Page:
Play Live Radio
Next Up:
0:00 0:00
Available On Air Stations

Mount Rainier Suspected Shooter Found Dead


The New Year started on a strange and tragic note in one of America's national parks. On Sunday, a gunman shot and killed a ranger in Mount Rainier National Park. That set off an evacuation of the park, and then a huge manhunt. The manhunt ended yesterday with the suspected shooter found dead in a snowy canyon. Tom Banse of the Northwest News Network reports from the edge of the park in Washington State.

TOM BANSE, BYLINE: Popular Mount Rainier National Park has been closed since Sunday as authorities hunted for a heavily armed Iraq War veteran. The man fled on foot into the snowy wilderness. This after he allegedly shot up two patrol cars, killing the ranger in one of them. The ensuing manhunt involved more than 200 personal, including SWAT teams on snowshoes and aircraft with heat seeking cameras.

Pierce County, Washington Sheriff's Detective Ed Troyer says the suspect was found face-down in a snowbound stream about 24 hours after the search began. He was down to a t-shirt, jeans and one shoe. Two guns nearby. Cause of death: presumed to be hypothermia. Ironically, the location is named Paradise Creek.

ED TROYER: The condition he was in, and the clothing he had on him, he was not equipped to make it a night or two in the winter conditions that were up there.

BANSE: Troyer confirmed the suspected shooter is 24-year-old Benjamin Barnes. The Seattle resident was kicked out of the Army a couple years ago for misconduct involving DUI and a weapon. Barnes was already on the run when he encountered the park rangers, though they didn't know that.

He was wanted for questioning about an earlier shootout. The gunfire there injured four guests at a suburban New Year's house party. Troyer says why the gunman then hightailed it for a famous national park is anybody's guess.

TROYER: Unfortunate how it turned out, but it's a good thing he was stopped because I don't know what you do on top of a mountain full of people with a car full of weapons and no winter gear. Who knows, but it wasn't going to be anything good.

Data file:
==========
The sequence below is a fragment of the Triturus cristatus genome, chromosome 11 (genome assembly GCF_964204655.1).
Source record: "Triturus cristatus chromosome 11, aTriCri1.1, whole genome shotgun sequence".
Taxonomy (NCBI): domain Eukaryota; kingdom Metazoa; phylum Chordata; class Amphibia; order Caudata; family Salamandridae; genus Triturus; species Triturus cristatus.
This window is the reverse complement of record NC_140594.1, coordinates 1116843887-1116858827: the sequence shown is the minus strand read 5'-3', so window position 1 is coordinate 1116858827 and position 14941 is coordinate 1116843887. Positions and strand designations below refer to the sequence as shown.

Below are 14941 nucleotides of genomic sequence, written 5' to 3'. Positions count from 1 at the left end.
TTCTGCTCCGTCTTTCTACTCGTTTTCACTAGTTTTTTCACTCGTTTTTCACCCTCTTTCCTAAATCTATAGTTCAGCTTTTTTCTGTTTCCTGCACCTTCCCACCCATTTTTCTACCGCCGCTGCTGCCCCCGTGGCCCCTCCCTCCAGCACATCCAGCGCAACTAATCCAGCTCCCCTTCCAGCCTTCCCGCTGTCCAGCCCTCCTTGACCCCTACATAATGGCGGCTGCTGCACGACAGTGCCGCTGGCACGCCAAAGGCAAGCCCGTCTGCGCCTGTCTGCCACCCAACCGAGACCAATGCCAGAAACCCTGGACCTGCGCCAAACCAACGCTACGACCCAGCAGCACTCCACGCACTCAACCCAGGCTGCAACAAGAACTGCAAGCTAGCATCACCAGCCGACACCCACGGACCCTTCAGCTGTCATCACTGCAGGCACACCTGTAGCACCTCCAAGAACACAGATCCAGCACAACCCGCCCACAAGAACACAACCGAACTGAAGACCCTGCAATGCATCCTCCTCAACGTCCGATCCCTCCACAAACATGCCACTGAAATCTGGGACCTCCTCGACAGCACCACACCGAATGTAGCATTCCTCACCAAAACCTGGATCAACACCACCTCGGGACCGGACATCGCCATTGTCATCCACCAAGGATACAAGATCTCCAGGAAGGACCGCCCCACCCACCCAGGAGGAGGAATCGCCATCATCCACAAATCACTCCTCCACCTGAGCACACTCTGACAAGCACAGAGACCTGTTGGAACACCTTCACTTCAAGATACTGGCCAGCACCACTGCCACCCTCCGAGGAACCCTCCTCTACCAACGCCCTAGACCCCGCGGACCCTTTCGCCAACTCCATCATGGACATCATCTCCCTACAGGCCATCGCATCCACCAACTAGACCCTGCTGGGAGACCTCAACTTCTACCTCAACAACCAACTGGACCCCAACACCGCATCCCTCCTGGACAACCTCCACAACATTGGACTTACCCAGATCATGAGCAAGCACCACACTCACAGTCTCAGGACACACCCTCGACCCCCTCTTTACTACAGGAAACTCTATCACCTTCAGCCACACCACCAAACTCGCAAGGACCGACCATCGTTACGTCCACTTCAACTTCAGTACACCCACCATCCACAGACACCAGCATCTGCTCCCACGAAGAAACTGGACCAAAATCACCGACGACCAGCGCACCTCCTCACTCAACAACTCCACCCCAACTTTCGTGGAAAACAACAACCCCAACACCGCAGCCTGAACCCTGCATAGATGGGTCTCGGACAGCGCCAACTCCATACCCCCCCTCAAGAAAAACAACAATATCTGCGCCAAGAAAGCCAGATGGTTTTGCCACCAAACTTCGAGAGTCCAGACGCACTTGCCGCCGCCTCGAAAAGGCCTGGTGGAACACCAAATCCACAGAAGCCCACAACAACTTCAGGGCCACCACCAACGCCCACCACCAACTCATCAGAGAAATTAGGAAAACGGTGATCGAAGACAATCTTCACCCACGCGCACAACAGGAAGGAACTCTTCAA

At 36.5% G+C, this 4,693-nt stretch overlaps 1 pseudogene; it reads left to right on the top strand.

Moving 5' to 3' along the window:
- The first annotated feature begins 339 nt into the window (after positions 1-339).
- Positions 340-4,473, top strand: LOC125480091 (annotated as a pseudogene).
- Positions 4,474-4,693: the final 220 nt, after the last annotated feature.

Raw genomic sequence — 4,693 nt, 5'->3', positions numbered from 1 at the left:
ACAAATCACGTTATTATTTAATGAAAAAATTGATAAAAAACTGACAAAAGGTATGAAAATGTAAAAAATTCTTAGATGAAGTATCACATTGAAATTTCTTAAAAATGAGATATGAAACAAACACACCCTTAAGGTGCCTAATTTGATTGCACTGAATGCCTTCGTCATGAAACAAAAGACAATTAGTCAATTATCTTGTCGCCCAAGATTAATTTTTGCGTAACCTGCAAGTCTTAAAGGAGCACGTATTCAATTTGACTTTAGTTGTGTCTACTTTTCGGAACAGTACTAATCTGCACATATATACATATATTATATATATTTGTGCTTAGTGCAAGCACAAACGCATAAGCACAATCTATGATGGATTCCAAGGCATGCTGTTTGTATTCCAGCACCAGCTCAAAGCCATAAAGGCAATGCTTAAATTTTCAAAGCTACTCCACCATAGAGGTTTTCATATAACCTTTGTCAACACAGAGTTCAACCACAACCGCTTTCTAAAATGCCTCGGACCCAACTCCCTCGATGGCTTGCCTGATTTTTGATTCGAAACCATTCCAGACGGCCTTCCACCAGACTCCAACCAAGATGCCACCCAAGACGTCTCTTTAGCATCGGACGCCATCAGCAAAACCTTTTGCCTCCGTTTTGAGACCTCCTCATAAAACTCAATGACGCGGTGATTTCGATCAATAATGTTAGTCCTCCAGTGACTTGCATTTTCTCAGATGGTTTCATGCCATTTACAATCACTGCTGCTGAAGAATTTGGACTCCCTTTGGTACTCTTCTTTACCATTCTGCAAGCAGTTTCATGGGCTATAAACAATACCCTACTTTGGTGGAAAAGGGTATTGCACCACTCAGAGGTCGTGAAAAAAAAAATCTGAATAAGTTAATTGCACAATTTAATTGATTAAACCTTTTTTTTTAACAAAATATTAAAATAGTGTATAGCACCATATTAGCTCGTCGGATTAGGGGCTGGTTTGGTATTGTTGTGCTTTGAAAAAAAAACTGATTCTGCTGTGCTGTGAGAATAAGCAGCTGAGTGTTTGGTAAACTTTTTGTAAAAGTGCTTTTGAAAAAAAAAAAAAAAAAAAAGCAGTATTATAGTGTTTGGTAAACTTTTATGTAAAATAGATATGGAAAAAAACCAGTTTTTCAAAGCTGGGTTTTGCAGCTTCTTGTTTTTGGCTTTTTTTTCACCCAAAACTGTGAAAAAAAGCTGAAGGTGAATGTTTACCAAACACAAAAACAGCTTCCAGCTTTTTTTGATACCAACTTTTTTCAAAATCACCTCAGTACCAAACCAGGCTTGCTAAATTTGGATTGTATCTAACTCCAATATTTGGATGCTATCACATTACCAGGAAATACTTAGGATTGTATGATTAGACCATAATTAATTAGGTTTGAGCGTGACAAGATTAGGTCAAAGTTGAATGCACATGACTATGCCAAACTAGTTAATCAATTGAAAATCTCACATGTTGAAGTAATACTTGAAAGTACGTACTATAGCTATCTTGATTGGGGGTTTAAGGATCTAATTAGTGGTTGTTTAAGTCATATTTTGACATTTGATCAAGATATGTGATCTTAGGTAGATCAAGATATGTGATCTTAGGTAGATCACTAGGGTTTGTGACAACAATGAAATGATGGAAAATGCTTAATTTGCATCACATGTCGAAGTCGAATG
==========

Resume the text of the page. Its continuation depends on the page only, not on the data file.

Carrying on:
BANSE: The slain park ranger leaves behind a husband and two young children. Her name was Margaret Anderson. She'd met her husband at Bryce Canyon National Park in Utah where both worked as rangers. They moved together to Mount Rainier about four years ago. Park superintendent Randy King says his staff is struggling to cope with the loss of what he calls a tremendous person.

RANDY KING: Extremely passionate about working for the National Park Service, like most employees are. Very dedicated to her job. Highly trained, highly skilled, highly motivated, excellent law enforcement officer. And it's just a horrible, horrible loss.

BANSE: And it's the first time a ranger has ever been killed in this park.

In the small towns outside Mount Rainier, relief that the manhunt is over mixes with grief for the loss of a neighbor. Restaurant owner Elisa Fruzzetti came outside to change her reader board. It now says, In Loving Memory Ranger Anderson - Our hearts are with your family.

ELISA FRUZZETTI: Everybody's just pretty much in shock. So it's a tough thing up here, because everybody is so close.

BANSE: FBI special agent Steven Dean offered reassurances to the wider public when he addressed a battery of cameras and reporters at the park entrance.

STEVEN DEAN: I think you'll see if you look at the statistics, national parks are safe places to go. National parks are safe places to take your families. This is an anomaly. This is something that doesn't happen.

BANSE: Dean says law enforcement at all levels will be asking questions in the coming days about what - if anything - could have been done differently.

For NPR News, I'm Tom Banse near Mount Rainier National Park. Transcript provided by NPR, Copyright NPR.

Tom Banse covers business, environment, public policy, human interest and national news across the Northwest. He reports from well known and out–of–the–way places in the region where important, amusing, touching, or outrageous events are unfolding. Tom's stories can be heard during "Morning Edition," "Weekday," and "All Things Considered" on NPR stations in Washington, Oregon, and Idaho.